I don't remember exactly when the phone call came, but it was sometime during my freshman year at the University of Connecticut. It was maybe a week or two after the 2006-07 women's basketball season had ended with a disappointing loss to LSU in the Elite Eight. I was still thinking about how we should've been on our way to the Final Four and things that I could've done differently in that game to better our chances. I was thinking of layups that I missed or block-outs I didn't attempt for rebounding positioning. When you attend UConn, not being in a Final Four is considered a disappointing season. I felt like it was the end of the world, but I had to turn my focus on my upcoming shoulder surgery and a hard six-month rehab.
Then my mother called, and the LSU game suddenly meant a lot less.
My family had held out until after my basketball season ended to tell me the heartbreaking news that my grandmother, Naomi Holgate, had breast cancer. I remember being in my dorm room when I received the news, and being really emotional and overwhelmed. That evening, I realized the LSU game was "just a game." I would have three more years with a chance of making Final Four appearances. Everything was put into perspective for me, and I matured that night. You hear about people being victims of different kinds of cancer all the time, but you have no idea what kind of impact it will have until it happens to you.
I am really close to my grandmother. I visit her as often as I can, either in Kingston, Jamaica, where she is originally from, or Florida, where she lives now. When I called to talk to her, she was very upbeat and positive, just as my mother had been when she broke the news to me. This was not our first experience with breast cancer. My mother's older sister, Maureen Vaz, is also a breast cancer survivor.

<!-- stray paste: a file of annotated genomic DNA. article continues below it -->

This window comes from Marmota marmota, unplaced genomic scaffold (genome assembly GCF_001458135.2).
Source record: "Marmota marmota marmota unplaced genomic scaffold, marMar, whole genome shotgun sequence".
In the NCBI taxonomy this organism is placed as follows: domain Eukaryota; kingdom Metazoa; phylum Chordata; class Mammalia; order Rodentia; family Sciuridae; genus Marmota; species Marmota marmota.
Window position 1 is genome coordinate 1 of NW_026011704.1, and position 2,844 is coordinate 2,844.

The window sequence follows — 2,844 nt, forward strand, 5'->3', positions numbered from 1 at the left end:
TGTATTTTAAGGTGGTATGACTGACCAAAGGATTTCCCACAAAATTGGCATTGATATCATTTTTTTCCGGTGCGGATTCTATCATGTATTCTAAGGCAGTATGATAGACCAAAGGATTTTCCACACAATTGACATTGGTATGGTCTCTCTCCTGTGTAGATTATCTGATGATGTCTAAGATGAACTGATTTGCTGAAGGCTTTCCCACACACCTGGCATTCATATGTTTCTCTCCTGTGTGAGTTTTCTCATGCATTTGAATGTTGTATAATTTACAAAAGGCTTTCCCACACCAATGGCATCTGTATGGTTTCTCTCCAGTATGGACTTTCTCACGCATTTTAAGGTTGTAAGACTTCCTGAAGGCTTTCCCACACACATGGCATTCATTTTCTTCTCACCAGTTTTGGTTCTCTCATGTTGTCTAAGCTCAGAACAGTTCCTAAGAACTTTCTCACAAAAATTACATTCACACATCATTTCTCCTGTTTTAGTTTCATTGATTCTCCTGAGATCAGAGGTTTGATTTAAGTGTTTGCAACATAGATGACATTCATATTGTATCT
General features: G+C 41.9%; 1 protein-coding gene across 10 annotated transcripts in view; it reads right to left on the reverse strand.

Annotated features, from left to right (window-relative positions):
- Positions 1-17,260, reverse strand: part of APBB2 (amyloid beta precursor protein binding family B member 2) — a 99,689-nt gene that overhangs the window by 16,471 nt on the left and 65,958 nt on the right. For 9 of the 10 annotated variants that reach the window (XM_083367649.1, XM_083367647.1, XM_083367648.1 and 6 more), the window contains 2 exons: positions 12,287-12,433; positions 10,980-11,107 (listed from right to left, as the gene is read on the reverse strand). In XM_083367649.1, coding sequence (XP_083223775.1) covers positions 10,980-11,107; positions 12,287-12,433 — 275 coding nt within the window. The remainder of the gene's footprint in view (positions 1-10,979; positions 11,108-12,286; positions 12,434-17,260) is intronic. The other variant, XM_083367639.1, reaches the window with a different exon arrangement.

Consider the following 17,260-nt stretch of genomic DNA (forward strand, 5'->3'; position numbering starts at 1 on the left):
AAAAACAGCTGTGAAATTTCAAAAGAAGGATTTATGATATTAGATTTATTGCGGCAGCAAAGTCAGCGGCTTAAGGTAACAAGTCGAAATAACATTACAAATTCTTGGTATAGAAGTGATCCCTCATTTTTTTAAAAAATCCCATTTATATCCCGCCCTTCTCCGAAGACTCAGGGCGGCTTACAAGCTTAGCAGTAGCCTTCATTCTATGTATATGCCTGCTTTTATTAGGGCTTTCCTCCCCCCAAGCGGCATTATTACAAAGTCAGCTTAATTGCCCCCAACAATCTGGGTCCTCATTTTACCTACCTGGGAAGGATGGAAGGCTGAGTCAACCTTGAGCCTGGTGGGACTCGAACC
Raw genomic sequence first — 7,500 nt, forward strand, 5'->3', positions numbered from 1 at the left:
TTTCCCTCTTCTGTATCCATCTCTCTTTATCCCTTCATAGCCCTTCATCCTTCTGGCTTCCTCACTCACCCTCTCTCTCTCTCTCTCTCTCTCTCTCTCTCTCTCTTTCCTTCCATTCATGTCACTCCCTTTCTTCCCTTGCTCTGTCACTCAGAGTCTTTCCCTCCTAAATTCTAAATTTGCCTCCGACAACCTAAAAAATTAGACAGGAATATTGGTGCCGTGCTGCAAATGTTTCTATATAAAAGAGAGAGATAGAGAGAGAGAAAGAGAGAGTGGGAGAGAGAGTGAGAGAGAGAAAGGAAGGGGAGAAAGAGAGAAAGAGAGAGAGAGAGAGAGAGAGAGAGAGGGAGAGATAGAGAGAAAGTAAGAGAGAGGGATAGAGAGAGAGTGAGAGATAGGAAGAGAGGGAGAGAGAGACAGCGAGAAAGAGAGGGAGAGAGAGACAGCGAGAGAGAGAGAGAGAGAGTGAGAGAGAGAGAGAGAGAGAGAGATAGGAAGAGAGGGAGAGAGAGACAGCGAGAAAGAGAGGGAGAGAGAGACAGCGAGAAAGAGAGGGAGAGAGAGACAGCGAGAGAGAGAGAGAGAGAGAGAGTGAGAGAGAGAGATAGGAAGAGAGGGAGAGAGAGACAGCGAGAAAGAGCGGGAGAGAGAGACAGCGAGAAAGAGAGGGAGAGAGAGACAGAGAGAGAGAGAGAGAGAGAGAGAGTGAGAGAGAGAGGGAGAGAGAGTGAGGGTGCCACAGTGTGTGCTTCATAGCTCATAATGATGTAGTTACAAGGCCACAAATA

I was very young when my aunt Maureen was diagnosed, but the one thing I definitely remember from that time was the amount of prayers said and my family's trust in God. It helped lead to some happy moments in what was an otherwise trying time for all of us. When dealing with anybody being diagnosed with cancer, being doubtful and having stress is never going to make anything better. I believe cancer feeds off of a person's emotions. So I began to adopt their attitude.
Today, both my aunt and grandmother are cancer survivors.
This week, the WNBA celebrates Breast Health Awareness. All over the league, teams will wear pink uniforms and raise money for various BHA causes through auctions and donations. Because we were scheduled to travel to the West Coast this week, the Connecticut Sun held their Breast Health Awareness game this past Sunday against the Chicago Sky.
When I put on that pink uniform, it makes me feel good to know I am part of a league that is helping in the fight against breast cancer. It's also a reminder to keep things in perspective. As I learned that day back in college when the phone rang, there is a bigger world beyond basketball.